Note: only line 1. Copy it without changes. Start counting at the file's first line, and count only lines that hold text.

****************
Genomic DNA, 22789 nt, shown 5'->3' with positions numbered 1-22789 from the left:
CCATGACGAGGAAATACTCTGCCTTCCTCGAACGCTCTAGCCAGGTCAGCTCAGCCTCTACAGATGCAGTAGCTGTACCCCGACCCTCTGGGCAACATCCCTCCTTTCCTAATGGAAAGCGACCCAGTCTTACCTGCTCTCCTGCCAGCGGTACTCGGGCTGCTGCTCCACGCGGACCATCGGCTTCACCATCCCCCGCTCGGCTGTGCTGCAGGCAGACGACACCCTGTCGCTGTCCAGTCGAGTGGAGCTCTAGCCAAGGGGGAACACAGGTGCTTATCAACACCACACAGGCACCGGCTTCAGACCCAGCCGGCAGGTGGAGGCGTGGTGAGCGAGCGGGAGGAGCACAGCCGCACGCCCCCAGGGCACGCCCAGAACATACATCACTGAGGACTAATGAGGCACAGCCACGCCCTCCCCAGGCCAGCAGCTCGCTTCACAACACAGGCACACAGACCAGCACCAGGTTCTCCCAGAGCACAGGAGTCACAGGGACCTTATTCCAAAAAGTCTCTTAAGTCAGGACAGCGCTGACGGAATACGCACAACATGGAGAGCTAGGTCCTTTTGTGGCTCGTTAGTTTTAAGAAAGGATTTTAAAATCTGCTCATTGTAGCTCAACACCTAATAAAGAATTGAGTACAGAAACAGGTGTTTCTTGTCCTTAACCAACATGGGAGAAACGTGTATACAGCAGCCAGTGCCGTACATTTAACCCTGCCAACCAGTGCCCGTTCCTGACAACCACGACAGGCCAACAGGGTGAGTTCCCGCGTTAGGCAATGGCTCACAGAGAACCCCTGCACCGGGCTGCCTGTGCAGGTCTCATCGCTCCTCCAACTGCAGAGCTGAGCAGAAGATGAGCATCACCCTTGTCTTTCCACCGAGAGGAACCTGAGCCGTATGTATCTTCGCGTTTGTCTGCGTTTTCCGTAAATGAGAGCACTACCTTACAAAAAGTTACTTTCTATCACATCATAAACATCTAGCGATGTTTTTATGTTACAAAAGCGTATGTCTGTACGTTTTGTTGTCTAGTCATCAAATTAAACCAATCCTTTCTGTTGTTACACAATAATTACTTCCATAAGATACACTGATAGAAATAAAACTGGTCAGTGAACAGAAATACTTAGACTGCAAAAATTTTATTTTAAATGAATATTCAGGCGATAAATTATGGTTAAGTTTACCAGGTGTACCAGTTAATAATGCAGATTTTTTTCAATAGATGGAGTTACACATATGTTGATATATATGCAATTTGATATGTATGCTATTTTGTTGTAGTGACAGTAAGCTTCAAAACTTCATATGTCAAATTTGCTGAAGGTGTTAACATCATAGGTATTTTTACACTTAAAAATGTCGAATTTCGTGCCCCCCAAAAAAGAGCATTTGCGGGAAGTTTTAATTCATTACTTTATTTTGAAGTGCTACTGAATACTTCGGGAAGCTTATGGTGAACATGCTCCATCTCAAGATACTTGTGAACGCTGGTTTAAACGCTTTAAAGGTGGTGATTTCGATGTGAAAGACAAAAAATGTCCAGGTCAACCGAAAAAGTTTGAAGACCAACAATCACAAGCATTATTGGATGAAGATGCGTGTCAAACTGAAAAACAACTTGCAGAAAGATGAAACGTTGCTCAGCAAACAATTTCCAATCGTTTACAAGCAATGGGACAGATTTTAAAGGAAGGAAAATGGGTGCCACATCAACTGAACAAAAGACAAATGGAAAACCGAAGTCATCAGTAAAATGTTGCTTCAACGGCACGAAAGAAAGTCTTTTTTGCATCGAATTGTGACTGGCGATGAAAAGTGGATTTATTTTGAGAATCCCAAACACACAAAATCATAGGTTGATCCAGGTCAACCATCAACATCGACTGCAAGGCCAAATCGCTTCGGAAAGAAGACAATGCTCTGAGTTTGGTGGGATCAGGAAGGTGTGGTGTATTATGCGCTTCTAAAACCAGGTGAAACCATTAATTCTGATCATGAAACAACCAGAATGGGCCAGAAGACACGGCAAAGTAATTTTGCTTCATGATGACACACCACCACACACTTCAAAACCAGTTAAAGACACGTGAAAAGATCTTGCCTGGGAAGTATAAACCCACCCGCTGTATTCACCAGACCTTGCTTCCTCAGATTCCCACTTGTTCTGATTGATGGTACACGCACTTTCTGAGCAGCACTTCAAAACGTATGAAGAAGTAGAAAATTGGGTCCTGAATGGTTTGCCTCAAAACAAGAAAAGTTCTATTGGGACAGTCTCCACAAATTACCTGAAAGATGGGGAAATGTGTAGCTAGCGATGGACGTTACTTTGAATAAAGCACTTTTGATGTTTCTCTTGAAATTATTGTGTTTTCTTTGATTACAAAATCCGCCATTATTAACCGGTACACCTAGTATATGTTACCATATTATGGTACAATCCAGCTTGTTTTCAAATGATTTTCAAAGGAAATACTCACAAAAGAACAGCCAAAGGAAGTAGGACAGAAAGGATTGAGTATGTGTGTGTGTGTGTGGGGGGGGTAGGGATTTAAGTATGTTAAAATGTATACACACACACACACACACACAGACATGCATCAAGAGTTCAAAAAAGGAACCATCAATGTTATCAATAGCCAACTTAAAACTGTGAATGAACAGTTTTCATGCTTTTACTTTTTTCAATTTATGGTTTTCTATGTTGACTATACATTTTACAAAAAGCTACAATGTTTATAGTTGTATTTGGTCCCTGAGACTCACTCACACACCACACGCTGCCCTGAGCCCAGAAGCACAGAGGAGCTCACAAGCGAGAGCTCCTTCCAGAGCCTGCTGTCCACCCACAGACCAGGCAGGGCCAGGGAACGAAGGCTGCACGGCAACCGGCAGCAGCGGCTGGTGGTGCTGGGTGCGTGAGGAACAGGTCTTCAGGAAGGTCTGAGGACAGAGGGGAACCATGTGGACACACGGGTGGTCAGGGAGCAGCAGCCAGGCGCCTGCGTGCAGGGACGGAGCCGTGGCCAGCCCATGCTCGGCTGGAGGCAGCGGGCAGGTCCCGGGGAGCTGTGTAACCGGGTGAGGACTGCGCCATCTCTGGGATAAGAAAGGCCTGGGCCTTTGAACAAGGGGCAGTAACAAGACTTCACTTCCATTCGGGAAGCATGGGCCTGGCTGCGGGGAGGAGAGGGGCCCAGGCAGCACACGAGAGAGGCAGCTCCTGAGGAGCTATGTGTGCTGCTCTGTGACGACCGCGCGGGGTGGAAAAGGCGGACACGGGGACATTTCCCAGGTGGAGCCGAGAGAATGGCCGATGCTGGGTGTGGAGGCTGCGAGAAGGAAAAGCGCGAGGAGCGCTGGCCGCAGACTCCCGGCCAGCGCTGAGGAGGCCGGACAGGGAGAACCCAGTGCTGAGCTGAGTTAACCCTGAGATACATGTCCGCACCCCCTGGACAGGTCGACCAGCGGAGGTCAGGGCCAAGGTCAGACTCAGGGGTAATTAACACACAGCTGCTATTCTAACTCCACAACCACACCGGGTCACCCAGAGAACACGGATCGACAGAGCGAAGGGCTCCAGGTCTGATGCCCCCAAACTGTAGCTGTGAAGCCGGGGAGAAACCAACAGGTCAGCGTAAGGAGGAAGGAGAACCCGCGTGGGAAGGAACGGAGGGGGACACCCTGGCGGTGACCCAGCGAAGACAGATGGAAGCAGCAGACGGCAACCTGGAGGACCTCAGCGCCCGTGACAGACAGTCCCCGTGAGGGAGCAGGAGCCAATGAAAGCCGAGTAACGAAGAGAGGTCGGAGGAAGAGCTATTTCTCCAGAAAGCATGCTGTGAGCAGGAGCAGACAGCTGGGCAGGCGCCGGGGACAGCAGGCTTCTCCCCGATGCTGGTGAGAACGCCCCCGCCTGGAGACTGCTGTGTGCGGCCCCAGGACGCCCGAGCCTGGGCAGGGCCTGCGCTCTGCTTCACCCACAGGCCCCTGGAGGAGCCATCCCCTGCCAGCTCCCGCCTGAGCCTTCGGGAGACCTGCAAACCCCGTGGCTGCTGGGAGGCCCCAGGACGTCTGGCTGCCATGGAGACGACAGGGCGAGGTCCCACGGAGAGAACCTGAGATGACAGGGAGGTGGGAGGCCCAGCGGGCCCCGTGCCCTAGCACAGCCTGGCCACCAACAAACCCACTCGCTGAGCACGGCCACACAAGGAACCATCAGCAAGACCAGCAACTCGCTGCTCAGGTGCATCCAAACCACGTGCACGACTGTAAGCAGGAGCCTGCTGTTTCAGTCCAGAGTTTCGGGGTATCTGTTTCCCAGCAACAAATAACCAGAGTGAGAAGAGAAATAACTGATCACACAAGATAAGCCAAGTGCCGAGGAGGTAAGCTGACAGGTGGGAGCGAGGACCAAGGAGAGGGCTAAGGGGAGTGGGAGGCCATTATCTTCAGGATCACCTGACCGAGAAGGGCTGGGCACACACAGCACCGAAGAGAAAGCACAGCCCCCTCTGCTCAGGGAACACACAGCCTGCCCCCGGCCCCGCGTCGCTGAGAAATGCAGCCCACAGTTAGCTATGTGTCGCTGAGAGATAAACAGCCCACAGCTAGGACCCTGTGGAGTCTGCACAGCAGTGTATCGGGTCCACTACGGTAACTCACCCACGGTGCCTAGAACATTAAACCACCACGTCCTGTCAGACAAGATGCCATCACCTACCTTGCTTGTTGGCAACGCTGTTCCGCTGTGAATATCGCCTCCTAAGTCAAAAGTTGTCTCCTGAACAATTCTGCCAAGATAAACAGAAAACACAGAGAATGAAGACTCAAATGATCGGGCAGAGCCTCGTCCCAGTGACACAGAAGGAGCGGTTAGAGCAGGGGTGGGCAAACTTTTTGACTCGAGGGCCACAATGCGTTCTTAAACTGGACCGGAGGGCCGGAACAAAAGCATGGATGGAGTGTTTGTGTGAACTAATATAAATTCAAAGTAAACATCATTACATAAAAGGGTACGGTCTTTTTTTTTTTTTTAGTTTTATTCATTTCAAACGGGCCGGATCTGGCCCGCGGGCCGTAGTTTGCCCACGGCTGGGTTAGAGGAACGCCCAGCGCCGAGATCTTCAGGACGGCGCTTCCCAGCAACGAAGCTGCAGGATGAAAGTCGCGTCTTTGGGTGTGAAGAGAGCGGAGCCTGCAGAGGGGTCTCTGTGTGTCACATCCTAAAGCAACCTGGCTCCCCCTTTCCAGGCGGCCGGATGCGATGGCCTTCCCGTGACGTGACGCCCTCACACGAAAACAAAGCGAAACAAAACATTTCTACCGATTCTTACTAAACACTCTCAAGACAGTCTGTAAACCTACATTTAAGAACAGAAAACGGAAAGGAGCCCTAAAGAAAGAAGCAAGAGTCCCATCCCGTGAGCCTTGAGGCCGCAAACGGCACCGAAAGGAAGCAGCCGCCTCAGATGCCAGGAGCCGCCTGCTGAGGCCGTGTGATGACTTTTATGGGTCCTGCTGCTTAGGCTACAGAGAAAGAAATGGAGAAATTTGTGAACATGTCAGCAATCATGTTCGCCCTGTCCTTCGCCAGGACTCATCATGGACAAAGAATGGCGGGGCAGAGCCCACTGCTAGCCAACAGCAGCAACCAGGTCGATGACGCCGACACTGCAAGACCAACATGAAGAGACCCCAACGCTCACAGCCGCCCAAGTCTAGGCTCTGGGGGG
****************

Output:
Genomic DNA, 22789 nt, shown 5'->3' with positions numbered 1-22789 from the left: